Amsterdam news roundup | March 2019

Written by on 13/04/2019

Here’s a news roundup for Amsterdam this month …

Amsterdam’s Hemweg power station will already close by the end of 2019, five years earlier than the government agreed with energy company, Nuon, last year. Het Parool newspaper reported in March that, due to a change in the law aimed at reducing the Netherlands carbon emissions, Nuon’s coal-fired power plant, based in the Westpoort area of the city, must stop using coal for the production of electricity at the end of this year. The plant has about two hundred employees and the company say they will do their best to find alternative jobs for them. Negotiations are underway for compensation to Nuon for the closure of the coal-fired power plant. The company intend to keep their site at Westpoort though; they already have a gas-fired power station there and they plan to use the new space for sustainable energy.

Seven possible locations for the reception of asylum seekers | As reported by Het Parool newspaper, in March the gemeente shared a list of seven possible locations they have identified for 24-hour care centres for undocumented asylum seekers in Amsterdam.

These are:

  • Zeeburgerdijk 269 (housing possibly 7-15 asylum seekers)
  • Pieter Aertszstraat 5 (in De Pijp)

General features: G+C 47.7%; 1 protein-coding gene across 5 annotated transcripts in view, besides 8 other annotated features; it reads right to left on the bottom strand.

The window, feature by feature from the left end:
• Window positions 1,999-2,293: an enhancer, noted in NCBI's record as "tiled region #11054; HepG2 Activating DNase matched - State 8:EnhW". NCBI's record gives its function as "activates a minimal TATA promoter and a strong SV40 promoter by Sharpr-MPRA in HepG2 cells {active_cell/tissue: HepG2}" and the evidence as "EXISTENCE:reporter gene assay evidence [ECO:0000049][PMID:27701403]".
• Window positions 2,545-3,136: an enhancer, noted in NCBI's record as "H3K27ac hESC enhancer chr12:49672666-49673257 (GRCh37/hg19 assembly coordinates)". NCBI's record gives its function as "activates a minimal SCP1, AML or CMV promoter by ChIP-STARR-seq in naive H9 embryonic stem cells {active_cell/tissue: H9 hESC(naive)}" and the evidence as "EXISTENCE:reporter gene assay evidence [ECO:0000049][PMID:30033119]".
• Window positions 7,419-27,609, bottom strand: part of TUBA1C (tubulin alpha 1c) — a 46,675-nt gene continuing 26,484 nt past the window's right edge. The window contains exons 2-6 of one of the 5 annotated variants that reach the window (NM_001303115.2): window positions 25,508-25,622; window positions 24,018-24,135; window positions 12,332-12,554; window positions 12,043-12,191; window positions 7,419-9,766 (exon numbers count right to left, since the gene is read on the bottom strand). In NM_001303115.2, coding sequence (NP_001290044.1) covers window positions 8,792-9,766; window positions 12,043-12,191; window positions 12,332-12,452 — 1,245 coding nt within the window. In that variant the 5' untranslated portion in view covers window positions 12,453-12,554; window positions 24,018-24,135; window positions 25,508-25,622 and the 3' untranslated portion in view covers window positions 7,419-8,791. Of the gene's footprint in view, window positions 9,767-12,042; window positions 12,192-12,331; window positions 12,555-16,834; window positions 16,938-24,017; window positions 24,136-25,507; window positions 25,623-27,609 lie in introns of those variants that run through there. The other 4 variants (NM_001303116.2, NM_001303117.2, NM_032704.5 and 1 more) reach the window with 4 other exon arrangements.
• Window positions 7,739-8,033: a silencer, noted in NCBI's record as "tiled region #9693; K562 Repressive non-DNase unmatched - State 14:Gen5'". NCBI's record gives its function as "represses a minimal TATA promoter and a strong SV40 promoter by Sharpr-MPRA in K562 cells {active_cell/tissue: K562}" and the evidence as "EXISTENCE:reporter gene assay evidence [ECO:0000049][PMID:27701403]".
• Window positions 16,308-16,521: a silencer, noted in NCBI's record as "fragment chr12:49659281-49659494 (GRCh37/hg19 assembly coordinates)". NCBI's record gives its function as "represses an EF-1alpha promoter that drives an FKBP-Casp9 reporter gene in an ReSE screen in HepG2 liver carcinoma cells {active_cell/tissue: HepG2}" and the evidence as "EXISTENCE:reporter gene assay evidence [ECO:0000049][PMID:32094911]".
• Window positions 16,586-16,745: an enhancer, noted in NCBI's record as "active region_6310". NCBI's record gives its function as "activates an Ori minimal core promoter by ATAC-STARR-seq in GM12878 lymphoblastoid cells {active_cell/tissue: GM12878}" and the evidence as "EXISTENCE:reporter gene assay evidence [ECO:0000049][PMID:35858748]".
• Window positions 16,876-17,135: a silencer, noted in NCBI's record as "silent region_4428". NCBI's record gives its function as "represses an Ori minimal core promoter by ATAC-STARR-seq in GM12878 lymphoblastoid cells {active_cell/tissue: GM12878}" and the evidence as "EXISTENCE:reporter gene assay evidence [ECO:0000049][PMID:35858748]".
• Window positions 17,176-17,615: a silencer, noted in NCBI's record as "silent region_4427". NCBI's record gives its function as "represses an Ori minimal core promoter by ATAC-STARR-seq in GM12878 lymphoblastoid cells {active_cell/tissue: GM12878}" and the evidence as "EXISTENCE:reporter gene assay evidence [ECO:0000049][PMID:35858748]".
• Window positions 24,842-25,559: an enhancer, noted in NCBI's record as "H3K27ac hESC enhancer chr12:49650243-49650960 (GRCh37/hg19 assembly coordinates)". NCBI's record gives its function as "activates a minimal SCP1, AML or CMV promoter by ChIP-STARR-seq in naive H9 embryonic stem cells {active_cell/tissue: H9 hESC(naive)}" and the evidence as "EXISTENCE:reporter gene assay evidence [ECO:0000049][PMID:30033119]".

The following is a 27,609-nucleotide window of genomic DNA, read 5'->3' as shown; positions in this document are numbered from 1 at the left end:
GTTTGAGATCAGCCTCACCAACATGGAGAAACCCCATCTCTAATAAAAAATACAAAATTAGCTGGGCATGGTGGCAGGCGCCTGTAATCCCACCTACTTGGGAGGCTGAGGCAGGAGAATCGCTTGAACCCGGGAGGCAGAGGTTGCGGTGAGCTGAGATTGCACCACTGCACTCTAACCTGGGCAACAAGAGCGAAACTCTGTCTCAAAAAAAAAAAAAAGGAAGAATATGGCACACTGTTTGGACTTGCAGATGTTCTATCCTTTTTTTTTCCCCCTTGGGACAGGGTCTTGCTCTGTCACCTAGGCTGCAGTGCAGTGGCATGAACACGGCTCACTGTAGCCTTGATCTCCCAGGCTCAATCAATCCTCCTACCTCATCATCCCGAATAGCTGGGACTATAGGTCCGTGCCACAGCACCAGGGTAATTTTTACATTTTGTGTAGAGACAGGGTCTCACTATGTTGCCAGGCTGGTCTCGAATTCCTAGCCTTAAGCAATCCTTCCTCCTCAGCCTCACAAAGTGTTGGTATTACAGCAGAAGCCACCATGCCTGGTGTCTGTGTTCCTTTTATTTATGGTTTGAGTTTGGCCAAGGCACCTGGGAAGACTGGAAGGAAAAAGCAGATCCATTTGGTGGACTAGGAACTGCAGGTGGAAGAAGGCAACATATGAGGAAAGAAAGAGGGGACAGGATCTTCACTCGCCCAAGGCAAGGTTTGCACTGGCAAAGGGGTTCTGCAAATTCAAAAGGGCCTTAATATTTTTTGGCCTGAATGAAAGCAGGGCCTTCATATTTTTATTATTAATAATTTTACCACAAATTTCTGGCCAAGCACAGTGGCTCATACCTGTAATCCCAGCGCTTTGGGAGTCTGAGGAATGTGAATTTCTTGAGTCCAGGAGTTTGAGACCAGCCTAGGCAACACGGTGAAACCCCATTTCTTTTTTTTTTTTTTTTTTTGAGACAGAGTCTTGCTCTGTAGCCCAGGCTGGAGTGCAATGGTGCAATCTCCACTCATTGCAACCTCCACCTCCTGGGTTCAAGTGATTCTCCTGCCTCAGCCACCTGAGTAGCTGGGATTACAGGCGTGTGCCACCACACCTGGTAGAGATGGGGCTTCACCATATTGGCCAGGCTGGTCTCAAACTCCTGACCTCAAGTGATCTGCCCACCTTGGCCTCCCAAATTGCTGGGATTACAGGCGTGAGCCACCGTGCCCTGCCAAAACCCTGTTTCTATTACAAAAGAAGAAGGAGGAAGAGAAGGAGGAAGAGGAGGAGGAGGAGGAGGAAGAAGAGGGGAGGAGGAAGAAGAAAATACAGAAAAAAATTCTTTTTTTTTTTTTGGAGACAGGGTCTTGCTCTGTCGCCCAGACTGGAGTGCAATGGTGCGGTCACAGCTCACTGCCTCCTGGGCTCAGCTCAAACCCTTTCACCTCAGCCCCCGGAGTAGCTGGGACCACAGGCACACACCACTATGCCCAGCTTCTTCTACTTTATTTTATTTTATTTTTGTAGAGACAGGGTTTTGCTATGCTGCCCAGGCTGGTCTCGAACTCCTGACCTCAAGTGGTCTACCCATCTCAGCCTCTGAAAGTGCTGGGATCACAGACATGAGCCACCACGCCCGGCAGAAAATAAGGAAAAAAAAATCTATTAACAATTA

• Gerard Doustraat 156 (in De Pijp)
  • Daniel Theronstraat 2 (Oost, in the premises of the Boost meeting center which is already a meeting place for refugees and local resident to intregrate.)
  • Mariëndaal 13 (in Buikslotermeer in Noord)
  • Van Leijenberghlaan 11 (opposite the Gelderlandplein shopping center)
  • Marnixstraat 2 (near Haarlemmerplein)

There will eventually be 500 reception places, in accordance with an agreement that was concluded between the government and five municipalities (Amsterdam, Rotterdam, Utrecht, Groningen and Eindhoven) at the end of last year to commence a three-year trial.
In Amsterdam undocumented migrants will stay in the shelter for a maximum of one and a half years. They will be spread over a maximum of 23 locations, with room for 30 people on average per location. The city is now entering into dialogue with local residents and will present the possible locations to the college at the end of April, with the first centres opening in July. After three years, scientific researchers compare the results and see which approach is the most effective.

Amsterdam to remove 1,500 parking places a year from the centre | By 2025 the city plans to remove a total of 11,000 parking spots. Permits for specific spaces are already required but these places are being reduced and the costs for parking permits will also rise. With the extra street space, we’ll see more trees, bike parking, and wider sidewalks. As an article from points out, these developments follow the results of the municipal elections which gave the Groenlinks party the largest share of the coalition running the Amsterdam city council.